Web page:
The Roberts Court Moves Right?

October 15, 2007Duke Law News

Jay Sekulow, chief counsel for the American Center for Law and Justice (ACLJ), shared insights on the Roberts court, the future of abortion litigation, and high-court advocacy when he spoke to Duke Law students on Oct. 15. Well known for his advocacy in the area of religious freedom, Sekulow’s Supreme Court victories include those that have clarified the rights of public school students to form Bible study groups and religious clubs, and helped religious groups gain access to public facilities.

All of those decisions were brought ― and won ― as free speech cases, Sekulow pointed out. Historically, the Supreme Court is far more receptive to arguments framed in terms of government or religious speech as opposed to free exercise of religion, he said.

Although John Roberts enjoyed a “brief window of unanimity” in his first few months as chief justice, the court is deeply divided on many issues, Sekulow observed. He cautioned students against simply viewing the justices as liberals or conservatives, instead advising them to try to reach a super majority of justices in every petition for certiorari, brief, and oral argument.

“It’s a mistake to say ‘I’ll count on our guys, because you don’t have ‘your guys’ or ‘your gals’ on the Supreme Court of the United States,” he said, adding that his review of the late Justice Blackmun’s recently released papers ― including those relating to his own cases – proved how positions can change between oral argument and the release of the decision. “When you look at [Blackmun’s notes], you realize that the justices you ‘knew’ you had ― when you look at their first drafts, they were the dissent. Justices you didn’t think you could reach, you had. You have to try to target a broad base.”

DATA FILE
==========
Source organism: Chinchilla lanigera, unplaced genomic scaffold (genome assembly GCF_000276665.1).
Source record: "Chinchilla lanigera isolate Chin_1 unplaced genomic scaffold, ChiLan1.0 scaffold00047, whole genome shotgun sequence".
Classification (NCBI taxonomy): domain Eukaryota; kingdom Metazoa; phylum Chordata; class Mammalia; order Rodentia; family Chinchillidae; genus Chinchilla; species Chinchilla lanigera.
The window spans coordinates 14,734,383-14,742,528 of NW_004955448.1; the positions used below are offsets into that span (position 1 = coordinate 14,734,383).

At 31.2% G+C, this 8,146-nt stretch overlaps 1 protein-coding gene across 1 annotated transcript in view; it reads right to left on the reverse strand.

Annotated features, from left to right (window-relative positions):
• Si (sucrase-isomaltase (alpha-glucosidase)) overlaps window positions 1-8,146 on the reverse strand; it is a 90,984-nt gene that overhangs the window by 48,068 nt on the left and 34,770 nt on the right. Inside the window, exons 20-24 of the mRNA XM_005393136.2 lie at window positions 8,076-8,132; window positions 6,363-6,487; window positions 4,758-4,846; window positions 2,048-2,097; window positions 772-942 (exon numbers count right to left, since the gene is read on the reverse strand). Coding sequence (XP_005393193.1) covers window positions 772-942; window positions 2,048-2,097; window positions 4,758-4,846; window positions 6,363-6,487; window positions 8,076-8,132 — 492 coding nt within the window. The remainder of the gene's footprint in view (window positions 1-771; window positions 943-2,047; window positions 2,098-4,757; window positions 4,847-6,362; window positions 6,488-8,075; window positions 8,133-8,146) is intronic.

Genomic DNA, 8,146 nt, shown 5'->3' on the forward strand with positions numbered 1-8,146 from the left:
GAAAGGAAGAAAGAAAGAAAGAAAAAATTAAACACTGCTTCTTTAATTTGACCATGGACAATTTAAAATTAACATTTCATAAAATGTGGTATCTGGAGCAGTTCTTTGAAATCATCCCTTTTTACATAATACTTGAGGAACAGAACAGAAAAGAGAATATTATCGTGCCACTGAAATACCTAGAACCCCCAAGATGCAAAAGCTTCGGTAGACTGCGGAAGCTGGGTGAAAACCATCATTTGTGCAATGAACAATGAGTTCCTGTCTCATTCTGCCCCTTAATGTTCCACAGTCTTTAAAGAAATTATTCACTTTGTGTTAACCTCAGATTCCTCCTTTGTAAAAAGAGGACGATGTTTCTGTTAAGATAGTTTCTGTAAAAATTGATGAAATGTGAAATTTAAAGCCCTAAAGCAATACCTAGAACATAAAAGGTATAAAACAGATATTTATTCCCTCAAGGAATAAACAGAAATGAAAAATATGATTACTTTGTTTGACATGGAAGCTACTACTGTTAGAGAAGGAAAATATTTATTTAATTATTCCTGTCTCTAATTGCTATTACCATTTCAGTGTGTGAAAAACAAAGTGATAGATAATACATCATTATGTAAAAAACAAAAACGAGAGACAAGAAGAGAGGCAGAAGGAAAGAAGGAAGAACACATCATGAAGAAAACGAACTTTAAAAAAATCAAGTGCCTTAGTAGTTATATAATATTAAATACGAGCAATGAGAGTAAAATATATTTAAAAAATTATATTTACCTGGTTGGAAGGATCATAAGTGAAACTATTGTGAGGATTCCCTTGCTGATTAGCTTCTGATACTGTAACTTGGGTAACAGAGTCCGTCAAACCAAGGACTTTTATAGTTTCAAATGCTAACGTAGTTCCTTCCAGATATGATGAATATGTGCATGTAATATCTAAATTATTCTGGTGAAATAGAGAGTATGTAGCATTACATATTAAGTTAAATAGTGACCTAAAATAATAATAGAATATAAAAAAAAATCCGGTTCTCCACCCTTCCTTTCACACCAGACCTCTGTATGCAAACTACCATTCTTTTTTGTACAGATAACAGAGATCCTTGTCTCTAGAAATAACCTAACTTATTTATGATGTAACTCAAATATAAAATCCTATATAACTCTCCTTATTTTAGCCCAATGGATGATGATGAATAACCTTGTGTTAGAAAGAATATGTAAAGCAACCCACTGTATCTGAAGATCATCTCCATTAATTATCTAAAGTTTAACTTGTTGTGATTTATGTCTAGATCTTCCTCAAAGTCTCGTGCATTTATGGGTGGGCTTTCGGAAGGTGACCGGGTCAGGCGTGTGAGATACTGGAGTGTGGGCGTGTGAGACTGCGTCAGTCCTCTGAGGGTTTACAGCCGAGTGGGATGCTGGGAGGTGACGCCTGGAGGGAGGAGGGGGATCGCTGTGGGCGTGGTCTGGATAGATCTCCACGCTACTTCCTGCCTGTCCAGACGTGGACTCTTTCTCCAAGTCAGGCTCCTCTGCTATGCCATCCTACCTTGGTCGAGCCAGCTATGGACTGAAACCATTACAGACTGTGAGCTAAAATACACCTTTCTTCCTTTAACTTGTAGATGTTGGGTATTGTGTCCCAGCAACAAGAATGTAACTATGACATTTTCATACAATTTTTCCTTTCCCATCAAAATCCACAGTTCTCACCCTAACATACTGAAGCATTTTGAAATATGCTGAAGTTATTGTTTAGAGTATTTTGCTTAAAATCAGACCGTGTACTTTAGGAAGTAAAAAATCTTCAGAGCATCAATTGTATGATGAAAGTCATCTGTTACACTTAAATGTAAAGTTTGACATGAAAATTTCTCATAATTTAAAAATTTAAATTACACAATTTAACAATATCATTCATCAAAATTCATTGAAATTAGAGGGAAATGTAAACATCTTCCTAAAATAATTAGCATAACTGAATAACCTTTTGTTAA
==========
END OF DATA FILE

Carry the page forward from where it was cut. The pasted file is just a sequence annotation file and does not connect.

Sekulow filed an amicus brief and helped prepare the solicitor general’s representative for oral argument in Gonzales v. Carhart; the 2007 decision in that case upheld a federal ban on a late-term abortion procedure. He observed that the language Justice Kennedy used in his majority opinion was “much stronger” than that he used in his dissent seven years earlier in Stenberg v. Carhart, when a similar ban in Nebraska was struck down. Even so, it’s unlikely that Kennedy would vote to overturn Roe v. Wade, Sekulow said.

“I’ve been very hesitant, as a litigator for various parties, to do a direct challenge on Roe,” he said. “I don’t see five votes there.” While he predicted such a challenge within 10 years, Sekulow said the logical extension of Gonzales v. Carhart in the near term is more likely to be state regulatory schemes such as those in place in South Carolina, Florida, and Utah, that mandate such procedures as ultrasounds followed by 24-hour waiting periods before abortions are performed.

Describing Chief Justice John Roberts as a “very conservative [and] very bright,” justice who takes an incremental approach in his opinions, Sekulow said that Roberts’ background as a top Supreme Court litigator has made the court more welcoming to advocates. “He has changed the dynamic in the courtroom,” said Sekulow. “Now we get to listen to the question and answer it.”

Sekulow's talk was sponsored by Duke's Program in Public Law and the Federalist Society.

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